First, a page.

Peter’s Pence Collection, Solemnity of Saints Peter and Paul, Apostles

Peters Pence

In case any of you are wondering what is Peter’s Pence, which is collected every Sunday nearest to the Solemnity of Saints Peter and Paul, Apostles, which falls on 29 June every year (Therefore this year Peter’s Pence is collected on Sunday, 30 June 2013, 13th Sunday of Ordinary Time), Peter’s Pence is a special collection in which the collection will not go into the local church or parish fund, but gathered from all over the world and sent to Rome, to the Holy See. Thus, the collection made during the offertory this Sunday will go directly to Rome.

What is the purpose of the Peter’s Pence collection? Exactly to support the numerous charitable activities and organisations managed by the Holy See, by our Church, all over the world. There are thousands, tens of thousands of charity under the supervision of the Church, and to be able to continue with the action, funds are definitely necessary to provide a solid backing. That is why, Peter’s Pence is done once every year, on the Sunday nearest to the Solemnity of Saints Peter and Paul.


Why Solemnity of Saints Peter and Paul? That is because on that day lie the great celebration of the two great saints and apostles that defined our Church, because they met their martyrdom in Rome. St. Peter, the Prince and leader of all the Apostles, whom the Pope is the successor of today, met his martyrdom in what is now Vatican City, through crucifixion, and St. Paul, the Apostle to the Gentiles, and author of the Epistles in the New Testament, met his martyrdom in Rome, through beheading.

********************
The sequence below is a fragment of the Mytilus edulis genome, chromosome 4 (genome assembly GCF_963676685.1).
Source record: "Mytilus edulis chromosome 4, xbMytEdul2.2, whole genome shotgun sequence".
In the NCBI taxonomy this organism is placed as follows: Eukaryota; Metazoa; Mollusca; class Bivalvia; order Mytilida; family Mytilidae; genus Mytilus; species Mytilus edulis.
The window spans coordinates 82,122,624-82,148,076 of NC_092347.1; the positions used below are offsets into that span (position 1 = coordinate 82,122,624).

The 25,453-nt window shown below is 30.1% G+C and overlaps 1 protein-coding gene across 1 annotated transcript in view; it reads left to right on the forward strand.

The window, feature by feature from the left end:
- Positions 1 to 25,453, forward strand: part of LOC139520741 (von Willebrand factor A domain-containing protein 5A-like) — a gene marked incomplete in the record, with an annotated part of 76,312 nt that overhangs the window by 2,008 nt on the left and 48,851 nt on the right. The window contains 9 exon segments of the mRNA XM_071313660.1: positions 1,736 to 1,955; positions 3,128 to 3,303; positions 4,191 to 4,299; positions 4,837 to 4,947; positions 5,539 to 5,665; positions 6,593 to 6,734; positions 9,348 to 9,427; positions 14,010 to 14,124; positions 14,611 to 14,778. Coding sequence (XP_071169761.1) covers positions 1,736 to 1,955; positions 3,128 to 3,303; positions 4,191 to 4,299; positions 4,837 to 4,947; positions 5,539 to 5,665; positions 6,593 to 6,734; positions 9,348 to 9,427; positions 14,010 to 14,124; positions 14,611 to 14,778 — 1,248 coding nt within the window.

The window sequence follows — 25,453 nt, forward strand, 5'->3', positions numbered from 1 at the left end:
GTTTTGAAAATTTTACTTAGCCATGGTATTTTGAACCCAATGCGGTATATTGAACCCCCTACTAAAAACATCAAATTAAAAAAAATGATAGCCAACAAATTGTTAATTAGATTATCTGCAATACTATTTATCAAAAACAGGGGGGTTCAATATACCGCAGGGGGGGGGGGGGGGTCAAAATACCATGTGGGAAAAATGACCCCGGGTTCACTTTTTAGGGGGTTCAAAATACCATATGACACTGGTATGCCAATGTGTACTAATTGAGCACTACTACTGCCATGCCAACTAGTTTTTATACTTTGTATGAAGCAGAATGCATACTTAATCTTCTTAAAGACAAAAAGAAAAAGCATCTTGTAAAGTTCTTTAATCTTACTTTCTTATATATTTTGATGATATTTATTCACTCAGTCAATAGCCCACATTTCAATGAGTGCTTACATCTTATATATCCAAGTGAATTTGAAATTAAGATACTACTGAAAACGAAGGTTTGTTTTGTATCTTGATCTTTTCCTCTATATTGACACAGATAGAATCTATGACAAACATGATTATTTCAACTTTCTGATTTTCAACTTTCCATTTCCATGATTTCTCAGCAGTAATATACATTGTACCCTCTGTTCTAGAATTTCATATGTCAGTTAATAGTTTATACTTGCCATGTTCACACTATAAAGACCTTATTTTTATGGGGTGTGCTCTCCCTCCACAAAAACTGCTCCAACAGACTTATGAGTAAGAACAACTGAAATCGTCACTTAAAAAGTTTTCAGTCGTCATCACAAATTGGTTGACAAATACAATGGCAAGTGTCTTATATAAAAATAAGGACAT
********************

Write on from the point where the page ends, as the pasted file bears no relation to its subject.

Peter’s Pence itself had its origins in the late dark ages and early medieval period, particularly from England, where it got the name Peter’s ‘Pence’. Pence is the unit of money still in use until today in the United Kingdom and the related monetary units. ‘Peter’ simply point to the fact that the collection or ‘pence’ is intended to be sent to Rome, to the Pope, in order to support various Church activities.

Leave a Reply

Fill in your details below or click an icon to log in: Logo

You are commenting using your account. Log Out /  Change )

Twitter picture

You are commenting using your Twitter account. Log Out /  Change )

Facebook photo

You are commenting using your Facebook account. Log Out /  Change )

Connecting to %s

This site uses Akismet to reduce spam. Learn how your comment data is processed.